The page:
Who Needs Protection From Discrimination -- Gays or Christians?

Julie Marsh
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julie marshThe Memphis city council is considering an ordinance that would prohibit discrimination among city employees on the basis of sexual orientation. If the ordinance passes, a city employee's or employment candidate's sexual orientation could not be used as a factor when making hiring, firing, or promotion decisions. Additionally, the ordinance would prohibit such discrimination in private organizations that do business with the city in any way, including the use of city facilities.

I'll give you three guesses which group is crying foul, and the first two don't count.

Yep, it's those kind, loving, compassionate Christians again, moaning that if they have to allow the gays in their midst, it constitutes discrimination -- against them.

Christian business owners and church leaders maintain that the anti-discrimination ordinance will force them to accept gay employees. In their view, the ordinance makes it impossible for them to work with the city without "violat[ing] [their] own conscience."

Let me understand this correctly: Christians believe that homosexuality is wrong. Because homosexuality is wrong, it's acceptable for Christians to treat gays differently. And homosexuality is wrong because the Bible says so, and the Bible is the ultimate source of moral authority for Christians.

On that seemingly benign basis alone, I disagree. There's a lot of really horrific moral judgments in the Bible. To use such a fallible and inconsistent manual as the primary basis for morality is inherently flawed. It's even more mind-boggling to consider how Christians view themselves as good while endorsing and practicing hateful behavior.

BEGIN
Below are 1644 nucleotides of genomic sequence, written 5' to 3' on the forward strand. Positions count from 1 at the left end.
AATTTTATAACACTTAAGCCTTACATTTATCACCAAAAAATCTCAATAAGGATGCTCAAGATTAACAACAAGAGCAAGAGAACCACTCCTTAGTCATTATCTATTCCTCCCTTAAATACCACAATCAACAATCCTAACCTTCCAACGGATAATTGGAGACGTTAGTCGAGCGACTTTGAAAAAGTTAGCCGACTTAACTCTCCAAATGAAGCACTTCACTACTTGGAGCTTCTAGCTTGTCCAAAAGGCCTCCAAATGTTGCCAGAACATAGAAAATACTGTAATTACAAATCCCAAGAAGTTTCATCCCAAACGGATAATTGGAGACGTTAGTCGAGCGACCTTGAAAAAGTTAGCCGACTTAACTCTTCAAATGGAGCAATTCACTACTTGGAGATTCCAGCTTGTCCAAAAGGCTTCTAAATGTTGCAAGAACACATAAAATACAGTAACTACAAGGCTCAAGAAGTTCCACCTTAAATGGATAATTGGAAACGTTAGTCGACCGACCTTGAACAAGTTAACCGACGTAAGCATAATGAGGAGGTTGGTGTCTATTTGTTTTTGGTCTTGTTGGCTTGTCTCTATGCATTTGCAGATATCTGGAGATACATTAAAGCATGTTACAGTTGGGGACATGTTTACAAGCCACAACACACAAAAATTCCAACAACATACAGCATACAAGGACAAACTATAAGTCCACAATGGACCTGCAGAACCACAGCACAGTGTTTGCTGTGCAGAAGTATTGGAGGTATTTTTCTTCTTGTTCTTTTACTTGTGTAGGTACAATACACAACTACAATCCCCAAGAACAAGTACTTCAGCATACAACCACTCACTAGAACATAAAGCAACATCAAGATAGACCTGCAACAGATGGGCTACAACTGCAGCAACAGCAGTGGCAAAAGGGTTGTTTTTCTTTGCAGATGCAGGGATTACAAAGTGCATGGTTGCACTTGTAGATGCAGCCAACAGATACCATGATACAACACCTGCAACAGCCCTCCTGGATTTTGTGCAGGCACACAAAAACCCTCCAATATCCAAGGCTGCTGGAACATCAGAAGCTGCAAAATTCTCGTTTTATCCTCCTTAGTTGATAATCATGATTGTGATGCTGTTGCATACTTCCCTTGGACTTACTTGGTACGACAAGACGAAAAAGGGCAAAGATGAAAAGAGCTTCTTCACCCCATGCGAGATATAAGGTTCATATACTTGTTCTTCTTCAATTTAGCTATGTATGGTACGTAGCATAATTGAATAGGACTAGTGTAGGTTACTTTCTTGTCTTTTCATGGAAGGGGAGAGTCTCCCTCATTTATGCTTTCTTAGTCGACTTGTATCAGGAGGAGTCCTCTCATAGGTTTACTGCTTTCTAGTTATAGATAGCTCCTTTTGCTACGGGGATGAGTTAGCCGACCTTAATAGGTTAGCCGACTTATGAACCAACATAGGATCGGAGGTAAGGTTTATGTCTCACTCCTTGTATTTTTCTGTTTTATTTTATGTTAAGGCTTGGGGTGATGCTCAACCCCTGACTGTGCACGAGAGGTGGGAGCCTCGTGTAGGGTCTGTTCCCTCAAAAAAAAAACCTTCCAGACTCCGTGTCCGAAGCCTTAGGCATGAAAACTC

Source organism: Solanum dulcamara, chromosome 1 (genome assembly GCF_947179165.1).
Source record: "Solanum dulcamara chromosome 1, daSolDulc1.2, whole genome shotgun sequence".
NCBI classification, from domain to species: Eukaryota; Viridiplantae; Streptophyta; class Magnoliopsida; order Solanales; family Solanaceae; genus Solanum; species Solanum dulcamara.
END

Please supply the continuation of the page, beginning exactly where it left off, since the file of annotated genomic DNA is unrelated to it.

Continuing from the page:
But opponents to the Memphis ordinance have taken this discussion in truly ridiculous directions, asking whether "biological men [would be] using women’s bathrooms" and raising questions like "what if a Christian childcare facility is forced to hire a man dressed like a woman?" One council member insisted the ordinance wasn't necessary because "how do I know you are [gay] unless you're trying to flaunt it in my face?"

"Flaunt it in my face" -- like how Christians wear crosses around their necks? Or how married men and women wear wedding rings and display photos of their families on their desks?

These are the same tired arguments trotted out by those who oppose the repeal of Don't Ask, Don't Tell. They belie a deep-seated fear of the unknown, and unfounded hostile assumptions about those whom they perceive as fundamentally different.

Christians in Memphis have demonstrated documented hostility toward gays as recently as last month. Bellevue Baptist Church -- whose pastor raised objections to the anti-discrimination ordinance in the recent city council meeting -- refused to allow a softball team coached by a lesbian to play in their church league.

Some Christians will continue to view homosexuality as a sin; passing a law won't change that. Some Christians won't ever be able to share a softball field with gay players; passing a law won't change that either. But city tax dollars -- which political conservatives (often Christians) so ardently protect -- shouldn't be used in support of any organization that views discrimination as a tool for maintaining their own narrowly defined status quo.

 

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